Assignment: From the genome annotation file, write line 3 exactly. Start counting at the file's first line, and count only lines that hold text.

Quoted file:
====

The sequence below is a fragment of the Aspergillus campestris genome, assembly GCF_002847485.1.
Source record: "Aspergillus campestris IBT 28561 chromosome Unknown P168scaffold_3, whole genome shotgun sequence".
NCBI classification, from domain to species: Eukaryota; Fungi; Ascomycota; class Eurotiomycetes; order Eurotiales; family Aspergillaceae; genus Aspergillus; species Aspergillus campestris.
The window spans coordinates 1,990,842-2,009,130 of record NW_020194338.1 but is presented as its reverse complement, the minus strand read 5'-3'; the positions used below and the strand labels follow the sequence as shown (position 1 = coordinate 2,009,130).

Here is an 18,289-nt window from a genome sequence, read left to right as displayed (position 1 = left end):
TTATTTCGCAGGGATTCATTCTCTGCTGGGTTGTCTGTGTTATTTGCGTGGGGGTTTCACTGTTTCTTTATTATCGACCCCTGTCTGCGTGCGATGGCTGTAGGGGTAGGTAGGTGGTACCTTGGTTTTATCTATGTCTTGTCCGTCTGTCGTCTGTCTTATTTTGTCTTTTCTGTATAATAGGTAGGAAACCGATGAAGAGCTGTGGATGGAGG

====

NCBI classification, from domain to species: Eukaryota; Fungi; Ascomycota; class Eurotiomycetes; order Eurotiales; family Aspergillaceae; genus Aspergillus; species Aspergillus campestris.